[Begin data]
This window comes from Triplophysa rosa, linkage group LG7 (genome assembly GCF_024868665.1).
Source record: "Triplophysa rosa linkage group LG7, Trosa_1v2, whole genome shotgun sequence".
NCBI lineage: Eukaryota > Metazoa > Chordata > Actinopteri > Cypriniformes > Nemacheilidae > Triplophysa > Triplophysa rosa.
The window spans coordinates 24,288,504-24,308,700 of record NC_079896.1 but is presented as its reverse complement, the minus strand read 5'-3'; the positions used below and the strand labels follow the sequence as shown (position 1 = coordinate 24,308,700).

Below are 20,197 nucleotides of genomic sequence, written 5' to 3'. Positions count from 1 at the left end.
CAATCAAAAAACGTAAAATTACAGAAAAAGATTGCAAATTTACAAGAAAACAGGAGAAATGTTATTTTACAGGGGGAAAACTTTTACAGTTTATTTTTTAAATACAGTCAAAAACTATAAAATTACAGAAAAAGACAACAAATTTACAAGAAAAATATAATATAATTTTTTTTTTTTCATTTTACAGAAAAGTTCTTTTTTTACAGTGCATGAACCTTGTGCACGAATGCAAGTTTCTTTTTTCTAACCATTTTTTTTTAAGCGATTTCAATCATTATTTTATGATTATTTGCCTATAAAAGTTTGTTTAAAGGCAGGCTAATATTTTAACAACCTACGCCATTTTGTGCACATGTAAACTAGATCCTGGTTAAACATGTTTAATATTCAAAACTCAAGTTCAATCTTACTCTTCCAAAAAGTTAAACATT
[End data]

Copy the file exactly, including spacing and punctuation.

This window comes from Triplophysa rosa, linkage group LG7 (genome assembly GCF_024868665.1).
Source record: "Triplophysa rosa linkage group LG7, Trosa_1v2, whole genome shotgun sequence".
NCBI lineage: Eukaryota > Metazoa > Chordata > Actinopteri > Cypriniformes > Nemacheilidae > Triplophysa > Triplophysa rosa.
The window spans coordinates 24,288,504-24,308,700 of record NC_079896.1 but is presented as its reverse complement, the minus strand read 5'-3'; the positions used below and the strand labels follow the sequence as shown (position 1 = coordinate 24,308,700).

Below are 20,197 nucleotides of genomic sequence, written 5' to 3'. Positions count from 1 at the left end.
CAATCAAAAAACGTAAAATTACAGAAAAAGATTGCAAATTTACAAGAAAACAGGAGAAATGTTATTTTACAGGGGGAAAACTTTTACAGTTTATTTTTTAAATACAGTCAAAAACTATAAAATTACAGAAAAAGACAACAAATTTACAAGAAAAATATAATATAATTTTTTTTTTTTCATTTTACAGAAAAGTTCTTTTTTTACAGTGCATGAACCTTGTGCACGAATGCAAGTTTCTTTTTTCTAACCATTTTTTTTTAAGCGATTTCAATCATTATTTTATGATTATTTGCCTATAAAAGTTTGTTTAAAGGCAGGCTAATATTTTAACAACCTACGCCATTTTGTGCACATGTAAACTAGATCCTGGTTAAACATGTTTAATATTCAAAACTCAAGTTCAATCTTACTCTTCCAAAAAGTTAAACATT